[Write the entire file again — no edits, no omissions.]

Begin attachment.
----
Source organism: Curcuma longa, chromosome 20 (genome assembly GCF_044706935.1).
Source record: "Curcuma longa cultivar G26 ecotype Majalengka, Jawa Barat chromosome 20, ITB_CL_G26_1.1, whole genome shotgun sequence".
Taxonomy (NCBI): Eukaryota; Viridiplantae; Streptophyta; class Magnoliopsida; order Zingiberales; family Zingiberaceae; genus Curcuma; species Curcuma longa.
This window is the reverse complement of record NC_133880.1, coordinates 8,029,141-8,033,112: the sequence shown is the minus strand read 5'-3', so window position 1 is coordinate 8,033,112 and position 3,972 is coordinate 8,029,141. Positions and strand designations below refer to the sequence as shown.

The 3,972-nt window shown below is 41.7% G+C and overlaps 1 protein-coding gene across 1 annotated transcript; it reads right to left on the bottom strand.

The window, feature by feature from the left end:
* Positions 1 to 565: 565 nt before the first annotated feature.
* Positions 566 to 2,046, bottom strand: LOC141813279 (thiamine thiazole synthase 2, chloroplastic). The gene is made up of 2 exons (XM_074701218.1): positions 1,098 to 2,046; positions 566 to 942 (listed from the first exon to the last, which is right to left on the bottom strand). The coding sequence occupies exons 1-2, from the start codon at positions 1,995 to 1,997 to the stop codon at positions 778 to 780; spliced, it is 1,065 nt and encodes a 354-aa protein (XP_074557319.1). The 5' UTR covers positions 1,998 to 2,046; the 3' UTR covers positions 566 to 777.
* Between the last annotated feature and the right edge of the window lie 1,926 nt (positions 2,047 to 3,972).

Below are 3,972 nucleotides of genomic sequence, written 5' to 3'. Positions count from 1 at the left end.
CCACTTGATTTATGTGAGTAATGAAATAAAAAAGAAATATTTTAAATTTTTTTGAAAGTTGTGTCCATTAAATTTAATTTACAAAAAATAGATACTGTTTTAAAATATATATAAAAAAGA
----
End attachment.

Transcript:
Source organism: Curcuma longa, chromosome 20 (genome assembly GCF_044706935.1).
Source record: "Curcuma longa cultivar G26 ecotype Majalengka, Jawa Barat chromosome 20, ITB_CL_G26_1.1, whole genome shotgun sequence".
Taxonomy (NCBI): Eukaryota; Viridiplantae; Streptophyta; class Magnoliopsida; order Zingiberales; family Zingiberaceae; genus Curcuma; species Curcuma longa.
This window is the reverse complement of record NC_133880.1, coordinates 8,029,141-8,033,112: the sequence shown is the minus strand read 5'-3', so window position 1 is coordinate 8,033,112 and position 3,972 is coordinate 8,029,141. Positions and strand designations below refer to the sequence as shown.

The 3,972-nt window shown below is 41.7% G+C and overlaps 1 protein-coding gene across 1 annotated transcript; it reads right to left on the bottom strand.

The window, feature by feature from the left end:
* Positions 1 to 565: 565 nt before the first annotated feature.
* Positions 566 to 2,046, bottom strand: LOC141813279 (thiamine thiazole synthase 2, chloroplastic). The gene is made up of 2 exons (XM_074701218.1): positions 1,098 to 2,046; positions 566 to 942 (listed from the first exon to the last, which is right to left on the bottom strand). The coding sequence occupies exons 1-2, from the start codon at positions 1,995 to 1,997 to the stop codon at positions 778 to 780; spliced, it is 1,065 nt and encodes a 354-aa protein (XP_074557319.1). The 5' UTR covers positions 1,998 to 2,046; the 3' UTR covers positions 566 to 777.
* Between the last annotated feature and the right edge of the window lie 1,926 nt (positions 2,047 to 3,972).

Below are 3,972 nucleotides of genomic sequence, written 5' to 3'. Positions count from 1 at the left end.
CCACTTGATTTATGTGAGTAATGAAATAAAAAAGAAATATTTTAAATTTTTTTGAAAGTTGTGTCCATTAAATTTAATTTACAAAAAATAGATACTGTTTTAAAATATATATAAAAAAGA